When teaching nonfiction, think of before reading (assessing and building content knowledge), during reading (supporting and monitoring comprehension) and after reading (evaluating, extending, and transferring content knowledge) activities.  

BEFORE READING 

K-W-L Chart - K (what I know), W (what I want to know), L (summarize what I learned).  This activity helps activate background knowledge, while building background knowledge for peers.  From their background knowledge, students can come up with a list of questions of what they would like to learn.  Synthesizing takes place when they write what they have learned.

Skimming and Scanning – This is a necessary skill to quickly find the most important information in a text.  Have students work in pairs to skim and scan the nonfiction text features  (title, headings, glossary, maps, charts, bold faced words, etc.), and have the students read only the first and last paragraphs.  Ask what they think the text or chapter will be about.  Have students write down questions/comments in one column, and facts they have quickly just learned in another column.  What will be the important points in the text or chapter?  (Teachers may ask in what section certain information would be found.  This will help assess critical thinking.) 

Anticipation Guide -  Anticipation Guides are helpful to activate background knowledge and build interest in an upcoming lesson.  Teachers determine key ideas in a text or chapter.  They write 3-8 statements which tap into the students’ background knowledge; include statements which could be opinions ~ not just facts that only can be answered by reading the text.  Have students read the statements, circling agree or disagree or yes/no.  By working with a partner, students can have discussions to expand their knowledge.  Then, students revisit the statements after reading the text, circling agree or disagree (yes/no) again.

Predict -O-Gram - This is a good way to highlight language in a text, make predictions, and create questions prior to reading.  The teacher reads aloud a portion of a text, then supplies the students with words that appear on the upcoming pages.  The students use the words to anticipate upcoming events, suggest ways the words might be used, and ask questions they believe might be answered.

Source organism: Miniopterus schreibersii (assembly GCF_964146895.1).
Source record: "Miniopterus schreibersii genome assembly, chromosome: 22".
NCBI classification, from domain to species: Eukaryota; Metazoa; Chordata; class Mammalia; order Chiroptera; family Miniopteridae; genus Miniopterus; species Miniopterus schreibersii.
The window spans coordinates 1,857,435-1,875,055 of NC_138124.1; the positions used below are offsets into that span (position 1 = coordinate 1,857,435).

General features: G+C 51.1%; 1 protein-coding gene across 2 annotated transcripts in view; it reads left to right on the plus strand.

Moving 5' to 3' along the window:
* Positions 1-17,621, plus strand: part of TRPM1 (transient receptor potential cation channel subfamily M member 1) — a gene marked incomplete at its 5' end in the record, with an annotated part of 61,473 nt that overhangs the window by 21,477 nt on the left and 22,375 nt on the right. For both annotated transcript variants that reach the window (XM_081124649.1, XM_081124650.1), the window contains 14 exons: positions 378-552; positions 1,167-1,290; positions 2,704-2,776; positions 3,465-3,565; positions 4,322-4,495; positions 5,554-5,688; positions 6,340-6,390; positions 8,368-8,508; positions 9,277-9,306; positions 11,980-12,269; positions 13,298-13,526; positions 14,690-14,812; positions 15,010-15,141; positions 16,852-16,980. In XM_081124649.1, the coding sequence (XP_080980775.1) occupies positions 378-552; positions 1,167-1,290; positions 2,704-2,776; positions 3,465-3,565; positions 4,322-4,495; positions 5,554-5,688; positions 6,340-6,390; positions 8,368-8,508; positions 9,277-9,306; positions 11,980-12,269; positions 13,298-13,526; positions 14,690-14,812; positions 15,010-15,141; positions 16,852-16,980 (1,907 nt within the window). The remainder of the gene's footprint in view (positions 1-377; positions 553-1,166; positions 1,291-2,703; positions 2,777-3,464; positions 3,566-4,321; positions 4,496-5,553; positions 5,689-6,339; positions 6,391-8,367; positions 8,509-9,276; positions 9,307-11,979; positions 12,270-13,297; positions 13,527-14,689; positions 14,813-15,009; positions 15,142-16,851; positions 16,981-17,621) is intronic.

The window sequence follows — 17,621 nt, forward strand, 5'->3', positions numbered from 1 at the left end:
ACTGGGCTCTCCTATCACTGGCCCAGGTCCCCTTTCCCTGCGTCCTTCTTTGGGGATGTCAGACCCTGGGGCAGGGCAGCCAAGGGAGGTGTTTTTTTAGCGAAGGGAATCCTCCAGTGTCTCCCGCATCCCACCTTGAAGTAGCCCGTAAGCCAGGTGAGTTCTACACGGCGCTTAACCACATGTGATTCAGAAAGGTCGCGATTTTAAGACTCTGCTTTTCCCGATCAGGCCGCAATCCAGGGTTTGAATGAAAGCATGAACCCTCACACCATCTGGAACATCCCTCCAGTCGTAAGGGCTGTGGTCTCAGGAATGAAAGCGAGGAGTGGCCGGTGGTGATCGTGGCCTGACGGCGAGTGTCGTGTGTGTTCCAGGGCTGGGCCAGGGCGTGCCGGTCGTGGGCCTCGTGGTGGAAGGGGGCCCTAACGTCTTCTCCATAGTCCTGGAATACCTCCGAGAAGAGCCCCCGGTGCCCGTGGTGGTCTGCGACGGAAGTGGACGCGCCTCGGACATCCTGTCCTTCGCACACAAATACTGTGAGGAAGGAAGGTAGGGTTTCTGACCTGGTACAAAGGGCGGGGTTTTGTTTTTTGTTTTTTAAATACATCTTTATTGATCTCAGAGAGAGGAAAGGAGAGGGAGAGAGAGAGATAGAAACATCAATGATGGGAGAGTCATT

Admit Slip –   Admit slips develop a purpose for reading, which, research shows, leads to a deeper understanding of a text and higher retention of information because readers are creating connections, storing new information in meaningful ways.  Basically, the teacher copies an illustration from a textbook and/or makes a list of headings and subtitles used in the text.  The students must write 3 questions they believe the reading will answer, or list 3 pieces of information they think they will learn.  Have students discuss their predictions/questions prior to reading, and list them together.  Read to confirm/answer the items on the list.   

Teach New Words Prior to Reading - Whether you teach new words in context, through association, integration with background knowledge, structural analysis, compare/contrast, or through visuals, having a grasp on the new vocabulary will greatly improve students’ comprehension.  Connect the new words to the reading.  Not all new words need to be formally taught for the students to understand the passages, for example, many new words students may figure out in context.  Always use integration, repetition, and meaningful use to make the new vocabulary memorable.